The image of Oxbridge-educated male judges dominating the courts has been toppled after the Old Bailey achieved gender parity for the first time.
An equal number of male and female full-time judges now sit at the historic criminal court in central London including three mothers with school-age children.
Lead Old Bailey Judge Mark Lucraft QC said it was a “significant step in the right direction” but added more could be done on ethnic diversity.
In an interview with the PA news agency, the Recorder of London said: “I don’t think men or women have a particular trump card over others but I think it’s important courts reflect society.
“I would be the first to accept there is more needs to be done in respect of ethnic background but at least this is a significant step in the right direction.”
Reflecting on his own background, he said: “Personally, I’m a strong believer in diversity of individual background.
“Certainly, I know quite a number of judges here are not perhaps from traditional areas where judges might have been selected – public school, Oxbridge
“I went to a comprehensive school in north London, the University of Kent and ended up here.”
By bringing together a broad spectrum, the pool of judges at the Old Bailey reflects society better than “if they are all white, male, privately educated, Oxbridge-educated applicants”, he said.
Sitting as a judge at the Old Bailey is a privilege in of itself and to do so as the court achieves gender parity for the first time is an even greater honour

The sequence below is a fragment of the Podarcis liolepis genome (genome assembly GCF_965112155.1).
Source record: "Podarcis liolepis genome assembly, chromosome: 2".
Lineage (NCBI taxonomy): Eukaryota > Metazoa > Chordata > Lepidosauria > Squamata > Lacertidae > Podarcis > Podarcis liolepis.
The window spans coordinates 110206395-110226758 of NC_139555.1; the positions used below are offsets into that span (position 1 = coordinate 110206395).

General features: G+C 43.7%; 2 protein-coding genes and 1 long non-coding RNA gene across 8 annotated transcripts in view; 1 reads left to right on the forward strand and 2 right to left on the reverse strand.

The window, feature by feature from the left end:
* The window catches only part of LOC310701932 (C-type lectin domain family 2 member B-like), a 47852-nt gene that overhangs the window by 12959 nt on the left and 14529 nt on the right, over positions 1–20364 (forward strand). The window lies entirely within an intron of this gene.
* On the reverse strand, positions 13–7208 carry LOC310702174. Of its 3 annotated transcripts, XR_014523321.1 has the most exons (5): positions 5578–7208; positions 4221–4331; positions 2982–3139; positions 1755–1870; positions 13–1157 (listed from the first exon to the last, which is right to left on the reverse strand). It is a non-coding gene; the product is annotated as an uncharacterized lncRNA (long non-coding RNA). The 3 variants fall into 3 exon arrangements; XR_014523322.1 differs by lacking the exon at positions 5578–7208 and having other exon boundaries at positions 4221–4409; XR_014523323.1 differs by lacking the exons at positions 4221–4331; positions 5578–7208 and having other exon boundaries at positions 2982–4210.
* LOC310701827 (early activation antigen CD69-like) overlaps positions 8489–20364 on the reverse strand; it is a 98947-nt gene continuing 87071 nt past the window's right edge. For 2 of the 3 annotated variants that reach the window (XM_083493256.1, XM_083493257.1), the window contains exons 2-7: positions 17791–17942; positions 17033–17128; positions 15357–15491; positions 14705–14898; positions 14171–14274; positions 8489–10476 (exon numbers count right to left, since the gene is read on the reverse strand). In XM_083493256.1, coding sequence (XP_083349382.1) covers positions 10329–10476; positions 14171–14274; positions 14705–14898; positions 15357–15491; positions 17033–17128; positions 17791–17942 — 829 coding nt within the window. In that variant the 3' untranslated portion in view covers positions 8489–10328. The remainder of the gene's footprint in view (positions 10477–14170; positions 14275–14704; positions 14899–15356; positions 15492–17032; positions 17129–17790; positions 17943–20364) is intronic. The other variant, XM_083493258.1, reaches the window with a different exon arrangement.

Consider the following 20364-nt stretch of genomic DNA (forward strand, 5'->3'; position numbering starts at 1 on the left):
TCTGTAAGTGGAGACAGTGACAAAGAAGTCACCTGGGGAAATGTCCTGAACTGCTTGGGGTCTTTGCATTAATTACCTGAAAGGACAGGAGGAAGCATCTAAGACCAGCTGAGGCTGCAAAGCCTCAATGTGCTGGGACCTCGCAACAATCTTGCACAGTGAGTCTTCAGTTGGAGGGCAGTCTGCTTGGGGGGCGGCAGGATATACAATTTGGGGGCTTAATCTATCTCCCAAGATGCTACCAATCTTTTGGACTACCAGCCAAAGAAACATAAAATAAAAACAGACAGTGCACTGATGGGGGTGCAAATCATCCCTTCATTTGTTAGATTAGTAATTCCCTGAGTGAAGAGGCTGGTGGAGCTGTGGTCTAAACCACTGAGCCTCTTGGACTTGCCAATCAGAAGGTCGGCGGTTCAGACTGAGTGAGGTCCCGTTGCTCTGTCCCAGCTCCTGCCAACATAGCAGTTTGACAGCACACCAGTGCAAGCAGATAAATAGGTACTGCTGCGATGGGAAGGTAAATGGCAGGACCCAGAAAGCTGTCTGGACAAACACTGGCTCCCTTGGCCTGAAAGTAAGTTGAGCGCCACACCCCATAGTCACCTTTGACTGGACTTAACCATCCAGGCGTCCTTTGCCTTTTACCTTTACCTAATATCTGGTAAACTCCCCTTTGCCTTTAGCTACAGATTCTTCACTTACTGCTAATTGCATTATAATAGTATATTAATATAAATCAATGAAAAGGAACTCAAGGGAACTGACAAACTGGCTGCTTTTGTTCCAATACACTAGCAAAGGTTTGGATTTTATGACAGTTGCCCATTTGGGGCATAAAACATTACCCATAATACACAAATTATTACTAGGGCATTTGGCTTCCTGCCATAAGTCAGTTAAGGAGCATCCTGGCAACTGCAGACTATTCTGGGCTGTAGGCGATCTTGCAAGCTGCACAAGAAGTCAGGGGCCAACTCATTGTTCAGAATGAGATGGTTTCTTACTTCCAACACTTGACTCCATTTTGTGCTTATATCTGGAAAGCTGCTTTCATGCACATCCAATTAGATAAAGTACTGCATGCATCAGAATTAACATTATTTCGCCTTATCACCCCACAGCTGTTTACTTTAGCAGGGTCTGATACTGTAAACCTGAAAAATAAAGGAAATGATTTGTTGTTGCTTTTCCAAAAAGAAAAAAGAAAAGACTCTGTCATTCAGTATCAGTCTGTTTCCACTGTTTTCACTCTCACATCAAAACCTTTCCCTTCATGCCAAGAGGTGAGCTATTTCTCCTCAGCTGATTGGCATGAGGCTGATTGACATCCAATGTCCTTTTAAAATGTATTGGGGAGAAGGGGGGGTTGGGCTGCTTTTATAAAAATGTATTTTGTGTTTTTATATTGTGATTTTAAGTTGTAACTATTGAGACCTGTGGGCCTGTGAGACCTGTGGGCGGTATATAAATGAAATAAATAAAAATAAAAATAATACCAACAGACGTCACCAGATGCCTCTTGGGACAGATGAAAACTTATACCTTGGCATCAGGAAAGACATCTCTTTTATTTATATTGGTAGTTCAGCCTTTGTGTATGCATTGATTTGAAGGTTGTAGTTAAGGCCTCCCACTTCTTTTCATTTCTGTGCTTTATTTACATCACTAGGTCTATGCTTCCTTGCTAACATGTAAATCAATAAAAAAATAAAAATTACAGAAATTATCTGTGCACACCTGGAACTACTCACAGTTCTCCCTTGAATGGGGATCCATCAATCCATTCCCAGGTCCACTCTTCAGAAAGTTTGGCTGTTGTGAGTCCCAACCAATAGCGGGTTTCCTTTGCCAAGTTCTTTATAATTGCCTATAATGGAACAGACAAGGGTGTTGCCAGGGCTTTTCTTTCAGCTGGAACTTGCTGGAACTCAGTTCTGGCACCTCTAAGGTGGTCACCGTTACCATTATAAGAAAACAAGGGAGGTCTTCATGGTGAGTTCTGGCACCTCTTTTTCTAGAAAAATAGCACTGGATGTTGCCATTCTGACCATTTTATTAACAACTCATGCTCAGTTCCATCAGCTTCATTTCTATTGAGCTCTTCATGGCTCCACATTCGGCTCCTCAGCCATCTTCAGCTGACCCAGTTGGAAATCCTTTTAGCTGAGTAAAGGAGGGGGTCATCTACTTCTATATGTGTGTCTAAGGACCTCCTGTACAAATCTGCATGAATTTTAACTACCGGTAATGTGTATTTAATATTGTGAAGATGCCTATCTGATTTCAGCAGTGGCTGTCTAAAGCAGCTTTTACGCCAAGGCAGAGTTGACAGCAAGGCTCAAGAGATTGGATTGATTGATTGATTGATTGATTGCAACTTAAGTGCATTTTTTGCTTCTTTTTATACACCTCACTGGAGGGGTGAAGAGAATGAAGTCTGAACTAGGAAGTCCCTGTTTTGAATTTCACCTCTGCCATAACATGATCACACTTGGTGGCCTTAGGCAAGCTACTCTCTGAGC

He hoped achieving gender parity sends a “positive message” to other areas of the criminal justice system and encourages people to put themselves forward.
Combining difficult legal work with school-age children is a “balance that has to be struck” but is no bar to becoming a senior circuit judge at the Old Bailey, he added.
The most recent appointees – judges Rebecca Trowler QC, Simon Mayo QC and Alexia Durran – bring a wide range of professional experience.
Judge Lucraft said: “I’m hugely impressed by the quality of those who applied for the post and were shortlisted.
“I’m immensely pleased with the judges who have been appointed here.
“And I am delighted that I am leading a court – the premier criminal court – where we have for the first time equal numbers of men and women doing difficult, complex cases and bringing to that work a broad spectrum of background practice and ideas.”
In 2012, Judge Wendy Joseph QC was the only full-time female judge sitting at the Old Bailey.
She had followed in the footsteps of Judge Nina Lowry – the first full-time female Old Bailey judge – and Judge Ann Goddard.
There are now seven female and seven male full-time judges, plus Judge John Hillen, who transferred following the closure of Blackfriars Crown Court.
Judge Trowler said: “Sitting as a judge at the Old Bailey is a privilege in of itself and to do so as the court achieves gender parity for the first time is an even greater honour.
“This is an important milestone along the way as the judiciary seeks to reflect the society it represents.”
Judge Durran added: “By appointing judges from a wide range of personal and professional backgrounds we are sending an important message that there is no ‘one size fits all’ approach in law or the judiciary.
“I hope that by seeing female judges presiding over some of the most complex and difficult cases in England and Wales it will inspire other young women and female practitioners to consider law and judicial appointment as a career.”
In the past, Old Bailey judges were often “men of a certain age” but the most recent additions bring the range down to between 50 and 69, Judge Lucraft said.
The 59-year-old added that having numbers at full strength means the court is well placed to tackle the backlog of cases as coronavirus rules are relaxed.